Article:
The Perils of Pauline, one of the earliest American movie serials and a classic example of the damsel in distress genre, premiered in Los Angeles on April 4, 1914. Every week for twenty weeks, actress Pearl White faced imminent danger and sure death at the hands of pirates, hostile Indians, gypsies and various mustachioed villains, escaping at the last possible second through her own ingenuity, resourcefulness and pluck. Her adventures in Pauline and the follow-up Exploits of Elaine were popular movie fare through the 1920s. Neither serial was a true “cliffhanger” in which episodes end with an unresolved danger to be resolved at the beginning of the next installment. Instead White jumped in and out of the jaws of death in each installment.

Like many other silent film stars, Pearl White performed her own stunts for the serial, at considerable risk. During one scene, the hot-air balloon she was piloting escaped and carried her across the Hudson River into a storm, before landing miles away. In another incident, she permanently injured her back in a fall.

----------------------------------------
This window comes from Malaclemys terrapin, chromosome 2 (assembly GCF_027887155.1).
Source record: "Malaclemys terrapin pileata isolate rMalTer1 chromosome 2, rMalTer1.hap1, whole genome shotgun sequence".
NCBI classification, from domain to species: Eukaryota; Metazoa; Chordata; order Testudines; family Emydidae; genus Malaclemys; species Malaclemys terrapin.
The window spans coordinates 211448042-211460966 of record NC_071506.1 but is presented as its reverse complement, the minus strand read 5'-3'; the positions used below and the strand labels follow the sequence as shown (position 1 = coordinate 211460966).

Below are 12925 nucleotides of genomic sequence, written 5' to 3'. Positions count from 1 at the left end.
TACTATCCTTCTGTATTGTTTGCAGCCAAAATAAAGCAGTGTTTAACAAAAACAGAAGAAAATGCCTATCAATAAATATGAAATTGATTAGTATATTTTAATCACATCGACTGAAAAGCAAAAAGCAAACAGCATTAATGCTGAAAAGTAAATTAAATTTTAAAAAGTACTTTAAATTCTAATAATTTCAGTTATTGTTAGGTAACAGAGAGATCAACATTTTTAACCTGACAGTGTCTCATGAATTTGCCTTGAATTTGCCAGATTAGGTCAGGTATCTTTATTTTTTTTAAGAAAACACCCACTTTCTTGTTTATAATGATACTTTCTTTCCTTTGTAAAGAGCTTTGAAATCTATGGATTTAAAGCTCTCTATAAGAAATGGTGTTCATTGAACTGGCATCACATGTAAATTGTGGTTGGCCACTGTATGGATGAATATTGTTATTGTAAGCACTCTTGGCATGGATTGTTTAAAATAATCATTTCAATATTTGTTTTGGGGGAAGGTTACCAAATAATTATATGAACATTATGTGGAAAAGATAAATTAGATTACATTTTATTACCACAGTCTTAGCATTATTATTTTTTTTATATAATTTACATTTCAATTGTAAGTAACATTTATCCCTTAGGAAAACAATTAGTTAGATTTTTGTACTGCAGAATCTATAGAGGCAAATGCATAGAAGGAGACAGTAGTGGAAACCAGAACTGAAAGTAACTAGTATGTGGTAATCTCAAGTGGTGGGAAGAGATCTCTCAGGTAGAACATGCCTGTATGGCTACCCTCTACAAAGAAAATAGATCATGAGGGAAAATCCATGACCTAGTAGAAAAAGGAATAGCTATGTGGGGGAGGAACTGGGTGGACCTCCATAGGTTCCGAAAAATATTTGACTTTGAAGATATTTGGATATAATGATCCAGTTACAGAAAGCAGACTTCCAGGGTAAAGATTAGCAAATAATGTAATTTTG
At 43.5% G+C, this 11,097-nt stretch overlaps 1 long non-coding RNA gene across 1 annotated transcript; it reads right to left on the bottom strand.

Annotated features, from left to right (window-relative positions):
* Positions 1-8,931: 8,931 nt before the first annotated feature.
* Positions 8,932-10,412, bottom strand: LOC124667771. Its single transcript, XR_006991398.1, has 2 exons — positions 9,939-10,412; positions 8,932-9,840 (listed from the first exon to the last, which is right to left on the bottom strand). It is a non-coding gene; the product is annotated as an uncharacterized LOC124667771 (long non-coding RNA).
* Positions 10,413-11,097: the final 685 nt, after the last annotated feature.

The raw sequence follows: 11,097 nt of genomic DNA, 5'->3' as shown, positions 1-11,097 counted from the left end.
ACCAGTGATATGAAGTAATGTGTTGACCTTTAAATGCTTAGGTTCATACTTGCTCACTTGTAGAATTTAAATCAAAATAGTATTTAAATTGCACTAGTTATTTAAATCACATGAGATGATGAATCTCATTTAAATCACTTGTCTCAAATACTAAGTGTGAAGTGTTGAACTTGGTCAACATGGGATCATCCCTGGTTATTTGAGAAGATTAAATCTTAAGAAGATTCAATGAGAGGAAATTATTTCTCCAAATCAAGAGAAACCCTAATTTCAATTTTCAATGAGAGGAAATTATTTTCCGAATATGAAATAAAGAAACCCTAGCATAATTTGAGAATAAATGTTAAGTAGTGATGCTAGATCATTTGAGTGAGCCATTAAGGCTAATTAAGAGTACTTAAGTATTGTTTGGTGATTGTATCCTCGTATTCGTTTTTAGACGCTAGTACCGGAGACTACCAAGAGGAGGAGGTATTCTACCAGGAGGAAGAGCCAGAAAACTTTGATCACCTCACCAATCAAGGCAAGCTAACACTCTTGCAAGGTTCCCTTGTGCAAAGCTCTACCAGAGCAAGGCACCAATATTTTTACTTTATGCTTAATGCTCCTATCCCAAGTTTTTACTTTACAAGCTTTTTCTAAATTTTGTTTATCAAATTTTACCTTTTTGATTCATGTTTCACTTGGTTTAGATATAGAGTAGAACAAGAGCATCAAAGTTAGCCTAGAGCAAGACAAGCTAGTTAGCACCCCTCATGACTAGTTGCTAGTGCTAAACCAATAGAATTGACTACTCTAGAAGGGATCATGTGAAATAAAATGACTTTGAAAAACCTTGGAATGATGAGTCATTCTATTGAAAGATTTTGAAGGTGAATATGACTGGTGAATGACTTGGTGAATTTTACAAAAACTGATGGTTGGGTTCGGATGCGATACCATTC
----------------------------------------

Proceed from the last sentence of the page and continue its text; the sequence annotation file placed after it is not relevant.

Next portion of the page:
And of course White was more than once tied to railroad tracks by a mustache-twirling villain. One such scene was filmed on a curved trestle in New Hope, Pennsylvania on the Reading Company’s New Hope Branch. Now referred to as “Pauline’s Trestle,” it is a tourist attraction offering rides from New Hope to Lahaska, Pennsylvania, across the original trestle.

 

cliff-hanger

[klif-hang-er]

noun

1. a melodramatic adventure serial in which each installment ends in suspense in order to interest the reader or viewer in the next installment.

2. a situation or contest of which the outcome is suspensefully uncertain up to the very last moment:

Stopping for a moment, she convinced herself that she had to have a good lead over her pursuers, if they were even following her. She had to find Paul. Looking around, however, she realized that not only didn’t she know where Paul was, she didn’t know where she was. She decided to work her way back in the same general direction from which she thought she had come, keeping herself hidden. If they were chasing her, they would not be stealthy. She’d hear them before they saw her. And try to find Paul. Or someone else to help. But who?

Her foot caught the bottom of her sarong, and she fell to the ground. “This damn outfit,” she said aloud as she tried to untangle herself. “I might as well be wearing a strait jacket.”

She pulled herself up to her hands and knees and looked around. There just a few feet ahead of her, two golden eyes blazed in the dark. At first pantherthey were disembodied, hovering in the air, but as they stared at her, she began to discern an outline of whatever it was that possessed the eyes. It was big, really big, and as black as the night around it. It was a cat, at least four feet at its shoulders. And it wasn’t purring.

Get me off this cliff.

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